with very high and localized temperatures (5,000–10,000 K),
shear forces, and pressures ( 100–5,000 atm) that can generate physicochemical changes in the material where the wave is
This type of technique has been mainly used to induce or
accelerate the rate of chemical reactions and to induce the crystallization of inorganic and organic molecules. HIU has also
been used in several food science applications such as homogenization, ultrasound assisted extraction, pasteurization, and
defoaming, to name a few (Rastogui, 2011). Recently several
researchers have shown that HIU can be used as an additional
processing tool to process lipids commonly used by the food
HIU USED TO CHaNGE THE pHYSICaL
pROpERTIES OF LIpIDS
HIU was first used to change the crystallization of edible lipids
by Sato’s group (Higaki, et al., 2001; Ueno, et al., 2002, 2003) ,
followed by Patrick, et al. (2004). These authors showed that
HIU accelerated formation of the most stable polymorphic
form in cocoa butter, tripalmitin, trilaurin, trimyristin, and
tricaprin (Higaki, et al., 2001; Ueno, et al., 2002, 2003) and
induced the crystallization of palm oil (Patrick, et al., 2004).
Further research by Martini (Martini, et al., 2008; Suzuki, et
al., 2010; Ye, et al., 2011; Martini, et al., 2012; Wagh, et al.,
2013; Chen, et al, 2013) has shown that this technique can
also be used to alter the hardness, viscoelasticity, crystal size,
melting behavior, and other physical properties of the crystalline network that is formed.
Effect of HIU on crystal size and morphology: One of the
most significant effects of HIU is in the generation of small
crystals. Figure 1 shows pictures of crystals from different fats
systems— anhydrous milk fat (AMF), palm kernel oil (PKO),
and all-purpose shortening (APS)—taken with a polarized
light microscope. A significant reduction in crystal size can be
observed as a consequence of sonication (20 kHz, 10 sec). In
addition, some studies report changes in crystal morphology
possibly due to the formation of different polymorphic forms
(Patrick, et al., 2005; Martini, et al., 2008; Suzuki, et al., 2010;
Ye, et al., 2011; Chen, et al., 2013).
Effect of HIU on melting behavior and amount of solids: In
addition to the effect on crystal size and morphology, HIU can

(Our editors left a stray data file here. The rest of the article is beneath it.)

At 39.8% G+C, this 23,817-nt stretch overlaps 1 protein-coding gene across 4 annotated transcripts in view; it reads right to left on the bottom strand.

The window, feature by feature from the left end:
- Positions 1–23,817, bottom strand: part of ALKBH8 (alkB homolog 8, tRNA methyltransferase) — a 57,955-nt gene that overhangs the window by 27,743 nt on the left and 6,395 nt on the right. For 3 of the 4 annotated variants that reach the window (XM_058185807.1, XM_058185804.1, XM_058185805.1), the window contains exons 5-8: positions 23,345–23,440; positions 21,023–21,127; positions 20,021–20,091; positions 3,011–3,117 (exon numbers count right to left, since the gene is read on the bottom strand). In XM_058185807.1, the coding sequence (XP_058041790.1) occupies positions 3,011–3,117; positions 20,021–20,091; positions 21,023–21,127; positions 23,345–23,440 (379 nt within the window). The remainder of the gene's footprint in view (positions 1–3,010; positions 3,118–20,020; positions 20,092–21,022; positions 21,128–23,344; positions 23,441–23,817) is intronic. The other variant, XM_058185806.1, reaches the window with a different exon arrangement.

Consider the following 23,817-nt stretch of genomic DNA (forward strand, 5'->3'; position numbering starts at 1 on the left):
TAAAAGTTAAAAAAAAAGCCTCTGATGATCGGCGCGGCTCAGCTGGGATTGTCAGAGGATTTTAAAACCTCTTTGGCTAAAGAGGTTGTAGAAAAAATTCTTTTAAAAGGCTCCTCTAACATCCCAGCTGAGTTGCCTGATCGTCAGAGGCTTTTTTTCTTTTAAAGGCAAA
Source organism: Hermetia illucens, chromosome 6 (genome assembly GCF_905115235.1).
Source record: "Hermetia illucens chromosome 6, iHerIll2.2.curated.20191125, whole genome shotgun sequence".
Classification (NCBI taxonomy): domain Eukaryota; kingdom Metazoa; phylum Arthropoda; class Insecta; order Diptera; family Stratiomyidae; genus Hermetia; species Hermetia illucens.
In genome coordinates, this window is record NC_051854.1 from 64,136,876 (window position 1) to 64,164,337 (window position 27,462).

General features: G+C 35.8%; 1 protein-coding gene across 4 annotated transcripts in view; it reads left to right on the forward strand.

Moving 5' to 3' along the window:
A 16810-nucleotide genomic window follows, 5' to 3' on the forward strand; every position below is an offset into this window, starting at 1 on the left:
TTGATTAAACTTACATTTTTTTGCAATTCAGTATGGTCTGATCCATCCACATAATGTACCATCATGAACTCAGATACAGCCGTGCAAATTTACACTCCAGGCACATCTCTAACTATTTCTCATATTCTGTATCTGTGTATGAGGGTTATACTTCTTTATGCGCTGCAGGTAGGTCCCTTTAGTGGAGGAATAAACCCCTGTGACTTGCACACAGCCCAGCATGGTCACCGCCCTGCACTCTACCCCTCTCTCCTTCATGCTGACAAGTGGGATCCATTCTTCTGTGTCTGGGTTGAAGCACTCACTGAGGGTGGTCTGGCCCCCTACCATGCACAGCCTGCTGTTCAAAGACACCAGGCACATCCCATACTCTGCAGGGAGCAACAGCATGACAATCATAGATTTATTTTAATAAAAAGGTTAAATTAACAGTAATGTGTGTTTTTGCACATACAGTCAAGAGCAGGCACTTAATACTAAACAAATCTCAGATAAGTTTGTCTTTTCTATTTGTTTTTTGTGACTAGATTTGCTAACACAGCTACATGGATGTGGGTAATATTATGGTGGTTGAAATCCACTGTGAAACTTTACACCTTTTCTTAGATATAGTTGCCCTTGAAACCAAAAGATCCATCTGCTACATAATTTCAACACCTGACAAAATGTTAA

generate a crystalline network with higher amounts of solids
(Suzuki, et al. 2010; Chen, et al., 2013). However, the effect of
HIU on inducing the formation of more solids depends on the
chemical composition of the fat and the processing conditions
that are used (crystallization temperature, storage time, sonication time and power). For example, higher amounts of solids
were generated in palm oil, palm kernel oil, and anhydrous
milk fat but no differences in the amount of solid material were
observed for commercial shortenings (Suzuki, et al. 2010; Ye,
et al., 2011) or for anhydrous milk fat crystallized at low temperatures (Suzuki , et al., 2010). Interestingly, HIU also affects
the melting behavior of the crystalline network that is formed.
In general, sonicated samples melt faster and within narrower
temperature ranges, which results in a sharper melting profile
(Suzuki, et al., 2010; Ye,, et al. 2011).
Effect of HIU on viscoelastic properties and texture: HIU
is very efficient at creating lipid crystalline networks with
increased texture, elasticity, and viscosity (Figure 2, page 116).
Changes in texture and viscoelastic properties of lipids
are mainly driven by the amount of solid material but also by
crystal sizes: The higher the solid content, the harder the material. However, given a similar content of solids, crystalline networks with smaller crystals tend to be harder and more elastic.
In general, the decrease in crystal size that results from sonication is the main factor responsible for generating a harder and
more elastic crystalline network.
• Higaki, K., S. Ueno, T. Koyano, and K. Sato, Effects of ultrasonic irradiation on crystallization behavior of tripalmi-toylglycerol and cocoa butter, J. Am. Oil Chem. Soc. 78:
• Martini, S., A.H. Suzuki, and R. W. Hartel, Effect of high-intensity ultrasound on crystallization behavior of anhydrous milk fat, J. Am. Oil Chem. Soc. 85: 621–628, 2008.
• Martini, S., R. Tejeda-Pichardo, Y. Ye, S.G. Padilla, F.K. Shen,
and T. Doyle, Bubble and crystal formation in lipid systems during high-intensity insonation, J. Am. Oil Chem.
Soc. 89: 1921–1928, 2012.
• Patrick M., R. Blindt, J. and Janssen, The effect of ultrasonic intensity on the crystal structure of palm oil,
Ultra-son Sonochem 11: 251–255, 2004.
• Rastogui, N.K., Opportunity and challenges in application of ultrasound in food processing, Crys Rev Food Sci
Nutr 51: 705–722, 2011.
• Suzuki, A., J. Lee, S. Padilla, and S. Martini, Altering functional properties of fats using power ultrasound, J. Food
Sci. 75: E208–E214, 2010.
• Ueno, S., R.I. Ristic, K. Higaki, and K. Sato, In situ studies
of ultrasound-stimulated fat crystallization using synchrotron radiation, J Phys Chem B 107: 4927–4935, 2003.
• Ueno, S., J. Sakata, M. Takeuchi, and K. Sato, Study for
ultrasonic stimulation effect on promotion of crystallization of triacylglycerols, Photon Factory Activity Report,
#20, Part B, page 182, 2002.
• Ye, Y., A. Wagh, and S. Martini, Using high-intensity ultrasound as a tool to change the functional properties of
interesterified soybean oil, J. Agric. Food Chem. 59: 10712–
• Wagh, A., M. Walsh, and S. Martini, Effect of lactose
monolaurate and high intensity ultrasound on crystallization behavior of anhydrous milk fat, J. Am. Oil Chem.
Soc. 90: 977–987, 2013.
• Zhong, H., K. Allen, and S. Martini, Effect of lipid physical
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continued on page 116